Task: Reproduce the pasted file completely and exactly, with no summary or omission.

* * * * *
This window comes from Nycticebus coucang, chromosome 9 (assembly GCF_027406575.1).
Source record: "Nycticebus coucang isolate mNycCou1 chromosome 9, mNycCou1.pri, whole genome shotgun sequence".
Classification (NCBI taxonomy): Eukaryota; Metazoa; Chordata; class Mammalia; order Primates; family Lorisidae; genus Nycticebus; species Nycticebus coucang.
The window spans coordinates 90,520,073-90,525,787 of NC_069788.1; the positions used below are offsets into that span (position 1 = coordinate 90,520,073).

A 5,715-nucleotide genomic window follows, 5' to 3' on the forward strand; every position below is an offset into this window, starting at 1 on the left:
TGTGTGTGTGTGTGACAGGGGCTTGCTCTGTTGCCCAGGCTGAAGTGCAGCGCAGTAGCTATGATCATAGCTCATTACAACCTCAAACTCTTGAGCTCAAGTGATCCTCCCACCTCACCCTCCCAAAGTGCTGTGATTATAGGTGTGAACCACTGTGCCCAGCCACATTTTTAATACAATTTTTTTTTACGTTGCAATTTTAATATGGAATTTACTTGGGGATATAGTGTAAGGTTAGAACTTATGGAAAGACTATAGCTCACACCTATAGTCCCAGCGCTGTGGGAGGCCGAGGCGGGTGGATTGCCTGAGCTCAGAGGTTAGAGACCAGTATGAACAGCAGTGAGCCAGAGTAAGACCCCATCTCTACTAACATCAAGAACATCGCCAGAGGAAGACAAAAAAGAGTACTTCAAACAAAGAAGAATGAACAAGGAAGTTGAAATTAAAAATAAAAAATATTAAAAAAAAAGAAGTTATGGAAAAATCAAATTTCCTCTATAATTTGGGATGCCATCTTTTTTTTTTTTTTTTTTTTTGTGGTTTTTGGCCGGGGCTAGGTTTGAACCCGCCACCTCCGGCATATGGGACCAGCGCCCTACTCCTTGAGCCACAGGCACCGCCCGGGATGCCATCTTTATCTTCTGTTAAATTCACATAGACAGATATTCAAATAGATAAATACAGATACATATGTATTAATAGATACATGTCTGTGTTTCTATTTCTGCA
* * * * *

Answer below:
This window comes from Nycticebus coucang, chromosome 9 (assembly GCF_027406575.1).
Source record: "Nycticebus coucang isolate mNycCou1 chromosome 9, mNycCou1.pri, whole genome shotgun sequence".
Classification (NCBI taxonomy): Eukaryota; Metazoa; Chordata; class Mammalia; order Primates; family Lorisidae; genus Nycticebus; species Nycticebus coucang.
The window spans coordinates 90,520,073-90,525,787 of NC_069788.1; the positions used below are offsets into that span (position 1 = coordinate 90,520,073).

A 5,715-nucleotide genomic window follows, 5' to 3' on the forward strand; every position below is an offset into this window, starting at 1 on the left:
TGTGTGTGTGTGTGACAGGGGCTTGCTCTGTTGCCCAGGCTGAAGTGCAGCGCAGTAGCTATGATCATAGCTCATTACAACCTCAAACTCTTGAGCTCAAGTGATCCTCCCACCTCACCCTCCCAAAGTGCTGTGATTATAGGTGTGAACCACTGTGCCCAGCCACATTTTTAATACAATTTTTTTTTACGTTGCAATTTTAATATGGAATTTACTTGGGGATATAGTGTAAGGTTAGAACTTATGGAAAGACTATAGCTCACACCTATAGTCCCAGCGCTGTGGGAGGCCGAGGCGGGTGGATTGCCTGAGCTCAGAGGTTAGAGACCAGTATGAACAGCAGTGAGCCAGAGTAAGACCCCATCTCTACTAACATCAAGAACATCGCCAGAGGAAGACAAAAAAGAGTACTTCAAACAAAGAAGAATGAACAAGGAAGTTGAAATTAAAAATAAAAAATATTAAAAAAAAAGAAGTTATGGAAAAATCAAATTTCCTCTATAATTTGGGATGCCATCTTTTTTTTTTTTTTTTTTTTTGTGGTTTTTGGCCGGGGCTAGGTTTGAACCCGCCACCTCCGGCATATGGGACCAGCGCCCTACTCCTTGAGCCACAGGCACCGCCCGGGATGCCATCTTTATCTTCTGTTAAATTCACATAGACAGATATTCAAATAGATAAATACAGATACATATGTATTAATAGATACATGTCTGTGTTTCTATTTCTGCA